Massachusetts public health officials are looking to Rhode Island for some new ideas to combat drug overdose deaths. They're interested in a program that connects emergency room patients with addiction recovery coaches.
An Associated Press analysis finds some veterans are waiting longer than the VA’s 30 day goal for a medical appointment. But at the Providence VA, just two percent of appointments fail to meet that goal. That's an improvement from six months ago, when about six percent of wait times failed to meet the timeliness goal.
Is Rhode Island spending more than other states caring for the elderly? Or not enough?
(See update, below, plus a reminder: the final Reinvent Medicaid public town hall meeting is scheduled for tonight at 6 pm at the East Bay Family Health Center in Newport.)
That's a question that's come up for debate at the recent "Reinventing Medicaid" town hall meetings around the state, and in statements from groups with a stake in the outcome of Gov. Gina Raimondo's plans to trim nearly $180 million dollars in state (and federal) Medicaid spending.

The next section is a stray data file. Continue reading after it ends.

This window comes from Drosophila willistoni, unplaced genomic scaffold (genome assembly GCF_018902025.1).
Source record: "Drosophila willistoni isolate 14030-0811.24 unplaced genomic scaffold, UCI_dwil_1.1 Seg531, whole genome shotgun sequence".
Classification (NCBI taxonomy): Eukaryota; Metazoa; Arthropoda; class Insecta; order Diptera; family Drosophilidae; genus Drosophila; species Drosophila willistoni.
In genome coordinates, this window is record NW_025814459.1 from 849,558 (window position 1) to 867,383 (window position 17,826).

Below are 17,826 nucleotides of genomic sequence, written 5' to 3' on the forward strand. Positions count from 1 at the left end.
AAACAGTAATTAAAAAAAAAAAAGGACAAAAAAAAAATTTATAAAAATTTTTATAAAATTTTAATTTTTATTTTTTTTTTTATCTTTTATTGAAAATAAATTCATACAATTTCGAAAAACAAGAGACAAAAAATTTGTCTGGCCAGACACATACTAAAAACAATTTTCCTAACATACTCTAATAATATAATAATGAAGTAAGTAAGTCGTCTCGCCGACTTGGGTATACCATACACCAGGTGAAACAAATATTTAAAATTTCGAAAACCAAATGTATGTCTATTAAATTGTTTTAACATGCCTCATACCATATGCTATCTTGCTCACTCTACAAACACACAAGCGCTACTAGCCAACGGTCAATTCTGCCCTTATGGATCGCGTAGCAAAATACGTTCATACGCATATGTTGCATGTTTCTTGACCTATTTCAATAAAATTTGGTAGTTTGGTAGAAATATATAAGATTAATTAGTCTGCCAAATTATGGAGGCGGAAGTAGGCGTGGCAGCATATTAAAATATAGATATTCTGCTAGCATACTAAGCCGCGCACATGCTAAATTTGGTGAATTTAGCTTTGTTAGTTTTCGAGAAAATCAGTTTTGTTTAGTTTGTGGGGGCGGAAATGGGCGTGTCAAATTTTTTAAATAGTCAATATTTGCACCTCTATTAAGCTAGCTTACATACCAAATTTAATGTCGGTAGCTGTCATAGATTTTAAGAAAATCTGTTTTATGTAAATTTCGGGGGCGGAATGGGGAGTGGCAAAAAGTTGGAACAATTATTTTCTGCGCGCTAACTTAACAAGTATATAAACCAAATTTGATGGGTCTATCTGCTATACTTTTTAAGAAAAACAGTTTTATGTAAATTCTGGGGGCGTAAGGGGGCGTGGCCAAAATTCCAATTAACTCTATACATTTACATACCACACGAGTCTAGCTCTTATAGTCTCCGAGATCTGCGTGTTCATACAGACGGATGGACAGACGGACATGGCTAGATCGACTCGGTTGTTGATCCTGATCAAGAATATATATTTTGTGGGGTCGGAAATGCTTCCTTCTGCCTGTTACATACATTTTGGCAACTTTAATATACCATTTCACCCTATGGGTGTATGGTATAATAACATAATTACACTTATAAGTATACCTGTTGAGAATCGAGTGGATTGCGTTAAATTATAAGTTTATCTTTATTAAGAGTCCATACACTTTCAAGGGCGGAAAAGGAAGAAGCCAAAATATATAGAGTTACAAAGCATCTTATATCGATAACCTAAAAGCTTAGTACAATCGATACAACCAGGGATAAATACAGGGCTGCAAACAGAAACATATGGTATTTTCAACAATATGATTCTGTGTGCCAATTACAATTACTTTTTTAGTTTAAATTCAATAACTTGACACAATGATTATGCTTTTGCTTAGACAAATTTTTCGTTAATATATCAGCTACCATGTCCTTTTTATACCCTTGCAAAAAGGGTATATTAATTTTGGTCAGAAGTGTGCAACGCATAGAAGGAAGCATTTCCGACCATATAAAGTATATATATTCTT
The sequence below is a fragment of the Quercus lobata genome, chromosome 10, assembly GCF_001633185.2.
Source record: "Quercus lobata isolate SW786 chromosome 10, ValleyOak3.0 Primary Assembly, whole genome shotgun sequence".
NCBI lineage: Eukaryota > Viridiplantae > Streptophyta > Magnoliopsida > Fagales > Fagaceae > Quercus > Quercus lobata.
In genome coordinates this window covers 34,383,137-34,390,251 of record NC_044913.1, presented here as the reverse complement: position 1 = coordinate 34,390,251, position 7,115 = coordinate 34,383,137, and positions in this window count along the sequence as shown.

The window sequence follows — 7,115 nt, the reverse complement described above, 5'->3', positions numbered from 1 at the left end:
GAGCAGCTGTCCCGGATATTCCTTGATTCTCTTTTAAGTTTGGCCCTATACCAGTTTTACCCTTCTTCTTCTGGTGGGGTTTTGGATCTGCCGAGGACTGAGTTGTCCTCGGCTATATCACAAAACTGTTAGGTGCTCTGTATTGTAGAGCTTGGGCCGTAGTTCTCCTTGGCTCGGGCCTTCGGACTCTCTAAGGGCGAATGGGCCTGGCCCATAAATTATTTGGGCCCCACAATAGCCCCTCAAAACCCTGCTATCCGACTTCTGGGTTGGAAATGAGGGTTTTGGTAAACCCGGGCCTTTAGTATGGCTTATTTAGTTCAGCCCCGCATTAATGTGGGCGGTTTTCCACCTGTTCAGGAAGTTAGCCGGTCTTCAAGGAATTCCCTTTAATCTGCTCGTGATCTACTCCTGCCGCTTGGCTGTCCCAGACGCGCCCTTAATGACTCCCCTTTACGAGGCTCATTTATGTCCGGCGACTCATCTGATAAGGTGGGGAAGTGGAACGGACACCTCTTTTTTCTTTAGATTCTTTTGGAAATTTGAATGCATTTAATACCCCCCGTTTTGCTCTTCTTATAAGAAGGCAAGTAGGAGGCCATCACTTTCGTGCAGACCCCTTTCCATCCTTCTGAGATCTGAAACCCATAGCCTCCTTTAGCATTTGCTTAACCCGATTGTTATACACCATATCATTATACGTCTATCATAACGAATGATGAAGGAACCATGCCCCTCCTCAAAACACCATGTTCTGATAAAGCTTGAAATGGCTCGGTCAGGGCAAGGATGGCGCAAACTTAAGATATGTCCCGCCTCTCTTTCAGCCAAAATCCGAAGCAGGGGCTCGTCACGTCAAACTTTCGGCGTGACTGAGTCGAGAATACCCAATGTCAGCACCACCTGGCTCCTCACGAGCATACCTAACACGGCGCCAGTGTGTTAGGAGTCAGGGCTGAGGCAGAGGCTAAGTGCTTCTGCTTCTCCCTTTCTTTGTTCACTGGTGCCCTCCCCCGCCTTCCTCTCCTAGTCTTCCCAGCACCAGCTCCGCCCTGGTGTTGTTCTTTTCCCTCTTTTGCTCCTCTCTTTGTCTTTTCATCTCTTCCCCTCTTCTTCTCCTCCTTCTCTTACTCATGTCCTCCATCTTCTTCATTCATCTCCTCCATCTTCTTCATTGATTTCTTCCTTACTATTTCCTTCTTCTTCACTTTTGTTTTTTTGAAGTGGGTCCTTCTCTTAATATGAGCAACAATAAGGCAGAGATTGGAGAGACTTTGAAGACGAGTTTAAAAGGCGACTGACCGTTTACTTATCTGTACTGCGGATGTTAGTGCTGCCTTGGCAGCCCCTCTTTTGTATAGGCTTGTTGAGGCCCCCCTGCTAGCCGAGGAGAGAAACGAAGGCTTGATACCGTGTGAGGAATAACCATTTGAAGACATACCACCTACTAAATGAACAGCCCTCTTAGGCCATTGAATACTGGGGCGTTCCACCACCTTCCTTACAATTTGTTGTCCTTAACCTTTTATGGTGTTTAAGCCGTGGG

The Robert Wood Johnson Foundation has released its annual County Health Rankings, and Rhode Island's counties (Providence in particular) seem to be faring worse than the national average on a few measures, and much better on a few, too.
The price of naloxone, a drug that can reverse a drug overdose, has skyrocketed. That’s affecting efforts to prevent overdose deaths. Michelle MacKenzie runs an overdose prevention program at the Miriam Hospital. She says when her program started buying and distributing the injectable overdose rescue drug naloxone, in 2006, it cost about a dollar a vial. Today it’s $15 a vial.
“So if we had to pay $15 a vial, I mean, last year we distributed upwards of 800 kits, which is 1600 vials of naloxone. We would have been like, 200. I mean, think about that,” said MacKenzie.